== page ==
Nikolai Gogol’s novel “Dead Souls” is a classic satire of 19th century Russian society. Chichikov, the main character, travels the country buying up the titles to serfs who have died since the last census. The landlords will owe less taxes, and Chichikov can mortgage the dead serfs into huge bank loans.
Andy Stern’s strategy for union growth, according to Fitch, is straight out of Gogol. Stern puts the “business” in business unionism, running SEIU like a corporation fighting for market share. To Stern’s credit, he wiped the once-pervasive mafia out of SEIU. A business union doesn’t have room for the mafia, just as it doesn’t have room for democracy.
While most unions shrink, SEIU is considered “the fastest growing union in America” (just Google it). But the “growth” hasn’t come from convincing workers to join a union in order to fight bosses. It’s come from (1) raiding other unions or pressuring them into mergers, and (2) convincing politicians to reclassify welfare recipients as workers so that the union can “represent” them and take that sweet, sweet dues checkoff.
Fitch shows case after case of this. In one example, SEIU Local 880 received a dues-checkoff agreement for 37,000 Illinois home care workers in 1990, but only got bargaining rights in 2003 after contributing $800,000 to elect Rod Blagojevich governor. That means that SEIU forced 37,000 poverty-level workers to pay dues for 13 years before the union ever actually “represented” the workers.
Of course, there are some important differences between Chichikov and Stern: “Stern’s home health care members are alive, not dead. And Stern had to pay a lot more to the politicians than the nominal sum Chichikov gives to the landlords.”
American exceptionalism—the idea that America (or American labor) is unique in important ways—has a long and complicated history. Sometimes it obscures more than it reveals. But Fitch makes a strong case that the corruption of American labor is unique and goes far beyond the vanilla reformism of European unions. He points to some of the very specific structural causes for it in the DNA of American unions, and makes a strong case that those unions can’t be reformed. Instead, he says, we need a whole new labor movement that avoids dues checkoff and monopolistic unionism.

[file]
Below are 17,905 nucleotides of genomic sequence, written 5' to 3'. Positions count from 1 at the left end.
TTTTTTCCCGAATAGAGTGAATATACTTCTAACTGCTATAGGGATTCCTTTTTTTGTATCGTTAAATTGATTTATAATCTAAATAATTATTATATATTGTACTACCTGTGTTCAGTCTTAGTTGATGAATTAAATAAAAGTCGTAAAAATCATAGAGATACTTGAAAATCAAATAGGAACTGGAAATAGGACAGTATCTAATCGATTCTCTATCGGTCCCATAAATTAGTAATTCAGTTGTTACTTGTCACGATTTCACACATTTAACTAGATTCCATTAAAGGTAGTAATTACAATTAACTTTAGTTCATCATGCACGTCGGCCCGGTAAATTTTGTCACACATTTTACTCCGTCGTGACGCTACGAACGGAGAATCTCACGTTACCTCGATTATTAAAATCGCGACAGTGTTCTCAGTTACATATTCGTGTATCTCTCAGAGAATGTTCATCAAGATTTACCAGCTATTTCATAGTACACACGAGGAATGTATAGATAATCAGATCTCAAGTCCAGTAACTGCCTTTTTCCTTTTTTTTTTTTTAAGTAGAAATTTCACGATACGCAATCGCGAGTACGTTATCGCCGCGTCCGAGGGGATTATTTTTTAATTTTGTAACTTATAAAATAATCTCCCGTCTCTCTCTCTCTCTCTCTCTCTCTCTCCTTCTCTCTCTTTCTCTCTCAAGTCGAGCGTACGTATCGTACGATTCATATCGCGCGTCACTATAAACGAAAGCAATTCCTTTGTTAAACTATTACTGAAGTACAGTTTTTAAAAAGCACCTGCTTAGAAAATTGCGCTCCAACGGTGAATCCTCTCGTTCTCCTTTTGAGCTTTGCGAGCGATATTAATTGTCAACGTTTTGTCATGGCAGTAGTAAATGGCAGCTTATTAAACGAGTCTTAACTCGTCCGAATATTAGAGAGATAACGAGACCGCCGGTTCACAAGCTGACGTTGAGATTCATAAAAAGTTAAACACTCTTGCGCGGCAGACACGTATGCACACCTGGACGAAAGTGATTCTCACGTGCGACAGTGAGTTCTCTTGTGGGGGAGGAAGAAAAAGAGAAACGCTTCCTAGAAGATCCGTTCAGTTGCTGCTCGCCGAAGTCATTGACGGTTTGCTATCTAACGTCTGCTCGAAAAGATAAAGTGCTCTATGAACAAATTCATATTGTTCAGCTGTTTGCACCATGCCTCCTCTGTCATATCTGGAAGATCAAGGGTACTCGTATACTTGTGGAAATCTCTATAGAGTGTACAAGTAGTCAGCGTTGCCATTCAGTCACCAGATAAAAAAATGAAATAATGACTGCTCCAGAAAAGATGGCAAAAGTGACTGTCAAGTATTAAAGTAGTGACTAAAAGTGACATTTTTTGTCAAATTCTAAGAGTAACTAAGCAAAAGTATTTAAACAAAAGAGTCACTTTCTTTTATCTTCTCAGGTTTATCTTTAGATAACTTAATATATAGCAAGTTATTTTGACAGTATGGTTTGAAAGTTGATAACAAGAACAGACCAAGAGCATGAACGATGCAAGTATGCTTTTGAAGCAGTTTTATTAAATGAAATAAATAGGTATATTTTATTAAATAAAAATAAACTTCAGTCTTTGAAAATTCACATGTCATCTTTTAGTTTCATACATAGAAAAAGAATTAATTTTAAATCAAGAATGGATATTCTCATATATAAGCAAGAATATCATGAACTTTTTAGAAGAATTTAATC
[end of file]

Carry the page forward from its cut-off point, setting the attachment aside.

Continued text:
Fitch does lay out a two-prong strategy for reviving the American labor movement. He is doubtful whether any reform can happen within the AFL-CIO, but he suggests some measures that could be fought for in union locals, such as term limits, cutting the number of officials, and making leadership a sacrifice.
He also sketches out a strategy for a new kind of labor movement built by the hundreds of millions of workers outside of the AFL-CIO, because “the point is not to fight for each tiny island, but to harvest the sea.” Some of his proposals align perfectly with the IWW’s vision: abolish exclusive jurisdiction, make union membership and dues voluntary, and throw exclusive bargaining clauses out of union contracts. He goes into more detail on these and other measures. I would strongly encourage IWW members to read and engage with it.
A more comprehensive vision for a revived American workers’ movement lies in Stanley Aronowitz’ “Death and Life of American Labor” (2014). That’s where we’ll conclude this series.
Note: This is the third part of a series called “Books for a Renewed American Worker’s Movement.” The first part of this review series appeared in the July/August 2015 Industrial Worker (“Books For A Renewed American Workers’ Movement: New IW Review Series Explores ‘The Blue Eagle At Work,’” page 6-7). The second part appeared in the Fall 2015 Industrial Worker (“Is Anything Too Good for the Working Class?” [review of “Out of the Jungle: Jimmy Hoffa and the remaking of the American Working Class”], page 16). All parts, including this one, are also on this blog in slightly edited forms.